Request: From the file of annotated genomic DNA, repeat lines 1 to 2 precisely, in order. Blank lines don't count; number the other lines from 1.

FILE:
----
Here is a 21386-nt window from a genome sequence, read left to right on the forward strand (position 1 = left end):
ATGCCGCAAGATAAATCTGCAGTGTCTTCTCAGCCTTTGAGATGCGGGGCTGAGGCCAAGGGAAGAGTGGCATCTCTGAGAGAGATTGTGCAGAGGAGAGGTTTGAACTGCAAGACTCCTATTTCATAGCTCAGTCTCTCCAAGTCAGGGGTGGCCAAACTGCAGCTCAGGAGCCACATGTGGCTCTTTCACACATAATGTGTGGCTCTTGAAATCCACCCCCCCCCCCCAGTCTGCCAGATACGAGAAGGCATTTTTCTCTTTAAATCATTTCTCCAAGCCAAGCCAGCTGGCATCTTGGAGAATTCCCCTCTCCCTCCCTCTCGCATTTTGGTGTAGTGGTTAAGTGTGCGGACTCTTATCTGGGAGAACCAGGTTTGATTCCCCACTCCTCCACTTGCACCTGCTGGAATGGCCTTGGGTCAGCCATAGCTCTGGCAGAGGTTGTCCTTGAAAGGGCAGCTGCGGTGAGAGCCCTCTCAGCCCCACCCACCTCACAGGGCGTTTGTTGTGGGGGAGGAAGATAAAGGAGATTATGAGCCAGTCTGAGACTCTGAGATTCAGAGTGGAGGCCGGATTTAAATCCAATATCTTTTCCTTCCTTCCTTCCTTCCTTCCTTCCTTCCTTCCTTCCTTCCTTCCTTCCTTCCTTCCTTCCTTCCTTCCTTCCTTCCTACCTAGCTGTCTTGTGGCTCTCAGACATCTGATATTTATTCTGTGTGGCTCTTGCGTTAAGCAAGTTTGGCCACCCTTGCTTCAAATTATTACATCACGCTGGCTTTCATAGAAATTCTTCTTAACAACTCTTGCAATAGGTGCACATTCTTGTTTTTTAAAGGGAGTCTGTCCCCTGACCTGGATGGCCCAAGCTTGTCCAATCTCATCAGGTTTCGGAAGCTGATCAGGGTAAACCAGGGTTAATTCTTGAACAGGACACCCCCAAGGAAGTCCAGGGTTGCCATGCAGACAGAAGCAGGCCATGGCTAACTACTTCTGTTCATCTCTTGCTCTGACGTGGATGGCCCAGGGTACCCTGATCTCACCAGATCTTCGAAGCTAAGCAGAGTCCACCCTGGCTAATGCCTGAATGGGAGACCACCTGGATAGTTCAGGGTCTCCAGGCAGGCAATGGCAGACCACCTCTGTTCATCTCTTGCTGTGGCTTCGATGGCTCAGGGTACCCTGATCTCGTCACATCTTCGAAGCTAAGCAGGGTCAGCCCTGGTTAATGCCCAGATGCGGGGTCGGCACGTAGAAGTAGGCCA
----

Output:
Here is a 21386-nt window from a genome sequence, read left to right on the forward strand (position 1 = left end):
ATGCCGCAAGATAAATCTGCAGTGTCTTCTCAGCCTTTGAGATGCGGGGCTGAGGCCAAGGGAAGAGTGGCATCTCTGAGAGAGATTGTGCAGAGGAGAGGTTTGAACTGCAAGACTCCTATTTCATAGCTCAGTCTCTCCAAGTCAGGGGTGGCCAAACTGCAGCTCAGGAGCCACATGTGGCTCTTTCACACATAATGTGTGGCTCTTGAAATCCACCCCCCCCCCCCAGTCTGCCAGATACGAGAAGGCATTTTTCTCTTTAAATCATTTCTCCAAGCCAAGCCAGCTGGCATCTTGGAGAATTCCCCTCTCCCTCCCTCTCGCATTTTGGTGTAGTGGTTAAGTGTGCGGACTCTTATCTGGGAGAACCAGGTTTGATTCCCCACTCCTCCACTTGCACCTGCTGGAATGGCCTTGGGTCAGCCATAGCTCTGGCAGAGGTTGTCCTTGAAAGGGCAGCTGCGGTGAGAGCCCTCTCAGCCCCACCCACCTCACAGGGCGTTTGTTGTGGGGGAGGAAGATAAAGGAGATTATGAGCCAGTCTGAGACTCTGAGATTCAGAGTGGAGGCCGGATTTAAATCCAATATCTTTTCCTTCCTTCCTTCCTTCCTTCCTTCCTTCCTTCCTTCCTTCCTTCCTTCCTTCCTTCCTTCCTTCCTTCCTTCCTTCCTACCTAGCTGTCTTGTGGCTCTCAGACATCTGATATTTATTCTGTGTGGCTCTTGCGTTAAGCAAGTTTGGCCACCCTTGCTTCAAATTATTACATCACGCTGGCTTTCATAGAAATTCTTCTTAACAACTCTTGCAATAGGTGCACATTCTTGTTTTTTAAAGGGAGTCTGTCCCCTGACCTGGATGGCCCAAGCTTGTCCAATCTCATCAGGTTTCGGAAGCTGATCAGGGTAAACCAGGGTTAATTCTTGAACAGGACACCCCCAAGGAAGTCCAGGGTTGCCATGCAGACAGAAGCAGGCCATGGCTAACTACTTCTGTTCATCTCTTGCTCTGACGTGGATGGCCCAGGGTACCCTGATCTCACCAGATCTTCGAAGCTAAGCAGAGTCCACCCTGGCTAATGCCTGAATGGGAGACCACCTGGATAGTTCAGGGTCTCCAGGCAGGCAATGGCAGACCACCTCTGTTCATCTCTTGCTGTGGCTTCGATGGCTCAGGGTACCCTGATCTCGTCACATCTTCGAAGCTAAGCAGGGTCAGCCCTGGTTAATGCCCAGATGCGGGGTCGGCACGTAGAAGTAGGCCA